Texas Gov. Greg Abbott (R) met with the family of Josiah McIntyre Tuesday, the 6-year-old Lake Jackson boy whom doctors say died earlier this month after being infected with a brain-eating parasite.
McIntyre is believed to have died after being infected by the naegleria fowleri microbe, a very rare deadly, microscopic parasite that appears to have contaminated the city's water supply.
"As a governor, as a human being, one of the things I wish I had he ability to do was to wave a magic wand and suddenly allow a lost child to reappear, to reunite with their parents," Abbott said. "There literally are no words that can describe the sadness that goes along with the loss of a child."
The investigation into the boy's death led to the detection of the brain-eating amoeba after heath officials conducted water sample tests.
Lake Jackson City Manager Modesto Mundo said Monday that three of 11 samples of the city's water indicated preliminary positive results for the microbe, including one sample taken at the family's residence.
Maria Castillo, Josiah's mother, said Monday that her son first started showing flu-like symptoms. But those quickly worsened to the point where he had trouble standing and communicating.
"We found out that it was, most likely this amoeba that was causing all of these symptoms," Castillo said outside her home, in front of a yard sign that showed a picture of her son.
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Doctors took measures to alleviate swelling in the child's brain and tried to save him, but ultimately the boy succumbed to the parasite.
"My ask of this community is that everyone will join in … to strengthen the family that's lost a child," Abbott said. "This is a total tragedy."
Abbott said he was using the full power of the state to get to the bottom of what happened to the city's water supply, to take corrective action and to make sure that it never happens again.
Toby Baker, executive director of the Texas Commission on Environmental Quality, said Tuesday that the Brazosport Water Authority is safe and that there was no reason to believe there was any problem with the water there or the distribution there. The authority's water source is the Brazos River, and it stores the water in two reservoirs.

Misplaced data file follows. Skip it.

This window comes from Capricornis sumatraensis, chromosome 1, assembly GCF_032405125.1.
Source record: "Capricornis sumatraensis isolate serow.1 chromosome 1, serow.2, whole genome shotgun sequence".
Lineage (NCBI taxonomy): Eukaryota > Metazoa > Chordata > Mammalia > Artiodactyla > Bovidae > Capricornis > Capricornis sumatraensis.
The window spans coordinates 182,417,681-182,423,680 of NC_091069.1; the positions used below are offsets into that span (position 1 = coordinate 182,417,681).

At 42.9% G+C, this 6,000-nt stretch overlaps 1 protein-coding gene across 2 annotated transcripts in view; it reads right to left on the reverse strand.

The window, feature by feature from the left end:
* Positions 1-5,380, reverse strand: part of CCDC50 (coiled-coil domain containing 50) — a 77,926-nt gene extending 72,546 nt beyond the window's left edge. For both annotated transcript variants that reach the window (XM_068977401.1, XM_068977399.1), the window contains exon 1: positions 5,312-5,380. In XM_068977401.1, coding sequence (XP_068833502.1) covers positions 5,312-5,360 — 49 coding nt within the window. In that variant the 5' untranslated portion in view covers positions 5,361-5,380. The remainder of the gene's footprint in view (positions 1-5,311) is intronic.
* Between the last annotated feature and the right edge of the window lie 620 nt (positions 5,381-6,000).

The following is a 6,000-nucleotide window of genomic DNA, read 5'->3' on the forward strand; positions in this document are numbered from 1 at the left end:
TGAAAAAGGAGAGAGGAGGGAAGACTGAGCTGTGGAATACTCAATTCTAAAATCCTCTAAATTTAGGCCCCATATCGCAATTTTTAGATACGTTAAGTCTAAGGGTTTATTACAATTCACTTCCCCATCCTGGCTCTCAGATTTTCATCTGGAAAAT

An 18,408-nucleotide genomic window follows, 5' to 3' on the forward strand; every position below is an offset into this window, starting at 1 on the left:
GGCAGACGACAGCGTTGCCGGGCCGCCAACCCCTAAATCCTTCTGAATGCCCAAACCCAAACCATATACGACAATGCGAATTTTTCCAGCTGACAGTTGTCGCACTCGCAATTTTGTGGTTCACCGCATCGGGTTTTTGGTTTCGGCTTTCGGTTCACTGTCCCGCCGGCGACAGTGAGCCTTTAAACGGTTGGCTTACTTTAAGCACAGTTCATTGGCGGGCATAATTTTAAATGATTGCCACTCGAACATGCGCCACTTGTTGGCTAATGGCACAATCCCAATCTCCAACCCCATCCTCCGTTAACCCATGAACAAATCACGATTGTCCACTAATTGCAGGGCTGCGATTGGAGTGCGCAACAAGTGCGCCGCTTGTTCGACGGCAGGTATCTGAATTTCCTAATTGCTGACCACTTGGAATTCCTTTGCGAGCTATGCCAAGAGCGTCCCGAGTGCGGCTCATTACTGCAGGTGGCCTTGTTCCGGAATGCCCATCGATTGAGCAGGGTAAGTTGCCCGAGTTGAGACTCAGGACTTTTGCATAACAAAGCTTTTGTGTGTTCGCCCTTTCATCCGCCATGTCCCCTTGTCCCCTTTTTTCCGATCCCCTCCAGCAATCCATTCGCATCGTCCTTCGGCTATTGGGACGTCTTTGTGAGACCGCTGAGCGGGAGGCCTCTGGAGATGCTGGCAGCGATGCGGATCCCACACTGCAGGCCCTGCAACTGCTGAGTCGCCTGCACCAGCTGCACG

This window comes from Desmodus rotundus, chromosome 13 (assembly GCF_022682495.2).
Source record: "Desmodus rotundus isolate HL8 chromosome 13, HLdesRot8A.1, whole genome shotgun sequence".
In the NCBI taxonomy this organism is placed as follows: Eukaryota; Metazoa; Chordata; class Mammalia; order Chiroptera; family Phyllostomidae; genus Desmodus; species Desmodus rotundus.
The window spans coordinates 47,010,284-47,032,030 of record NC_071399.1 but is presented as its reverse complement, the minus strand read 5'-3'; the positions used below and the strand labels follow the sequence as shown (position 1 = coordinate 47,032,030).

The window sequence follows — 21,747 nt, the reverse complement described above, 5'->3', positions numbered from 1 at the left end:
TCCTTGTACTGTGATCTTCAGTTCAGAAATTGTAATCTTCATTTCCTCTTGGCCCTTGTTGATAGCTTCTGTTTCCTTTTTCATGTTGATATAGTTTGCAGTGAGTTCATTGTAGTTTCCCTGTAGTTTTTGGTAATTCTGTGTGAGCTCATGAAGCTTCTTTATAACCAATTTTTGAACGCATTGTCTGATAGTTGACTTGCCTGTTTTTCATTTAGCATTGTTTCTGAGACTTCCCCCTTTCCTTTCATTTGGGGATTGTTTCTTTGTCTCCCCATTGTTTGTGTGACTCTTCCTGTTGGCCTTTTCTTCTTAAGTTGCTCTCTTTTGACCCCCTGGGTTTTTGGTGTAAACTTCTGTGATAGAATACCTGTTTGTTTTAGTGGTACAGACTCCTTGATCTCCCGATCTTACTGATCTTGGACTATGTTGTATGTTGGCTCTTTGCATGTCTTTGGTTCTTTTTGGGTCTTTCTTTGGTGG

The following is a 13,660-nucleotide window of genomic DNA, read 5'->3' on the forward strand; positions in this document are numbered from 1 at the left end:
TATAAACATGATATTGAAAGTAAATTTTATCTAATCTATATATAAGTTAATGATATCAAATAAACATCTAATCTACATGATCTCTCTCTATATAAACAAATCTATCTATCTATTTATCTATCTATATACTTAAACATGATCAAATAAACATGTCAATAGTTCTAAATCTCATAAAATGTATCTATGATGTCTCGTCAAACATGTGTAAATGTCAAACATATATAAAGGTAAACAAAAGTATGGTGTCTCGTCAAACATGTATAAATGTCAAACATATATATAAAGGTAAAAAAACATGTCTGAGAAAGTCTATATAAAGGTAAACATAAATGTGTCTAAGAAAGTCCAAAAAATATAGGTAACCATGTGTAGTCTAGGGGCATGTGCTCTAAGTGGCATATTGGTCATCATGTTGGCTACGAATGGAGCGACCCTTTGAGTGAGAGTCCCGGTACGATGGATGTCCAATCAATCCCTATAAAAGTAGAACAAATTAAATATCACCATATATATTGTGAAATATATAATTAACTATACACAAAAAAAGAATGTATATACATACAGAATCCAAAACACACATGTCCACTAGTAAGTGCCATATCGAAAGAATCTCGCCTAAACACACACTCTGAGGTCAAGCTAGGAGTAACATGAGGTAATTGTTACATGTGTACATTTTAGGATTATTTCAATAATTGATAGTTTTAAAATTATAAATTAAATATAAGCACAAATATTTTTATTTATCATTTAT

Baker added that they performed 54 samples at Lake Jackson's water and found 11 sites with residuals below disinfection levels.
The findings at BWA and Lake Jackson made the TCEQ comfortable focusing on the city as the source of the amoeba, Baker said.
Baker said the process to rectify the issue for the citizens of Lake Jackson will not be short. They first must get through the boil water notice, which will take 2-3 weeks, after that chlorine levels must be raised to scour the system and kill the amoebas. Baker said that may take an additional 60 days and that the Centers for Disease Control and Prevention will assist in testing the water at that point.
Baker added, to his knowledge, the amoeba has never shown up in a public drinking water system in Texas before.
Naegleria fowleri is a free-living microscopic amoeba, or single-celled living organism commonly found in warm freshwater and soil, according to the U.S Centers for Disease Control and Prevention. It usually infects people when contaminated water enters the body through the nose. From there it travels to the brain and can cause a rare and debilitating disease called primary amebic meningoencephalitis.
The infection is usually fatal and typically occurs when people go swimming or diving in warm freshwater places such as lakes and rivers. In very rare instances, naegleria infections may also occur when contaminated water from other sources (such as inadequately chlorinated swimming pool water or heated and contaminated tap water) enters the nose.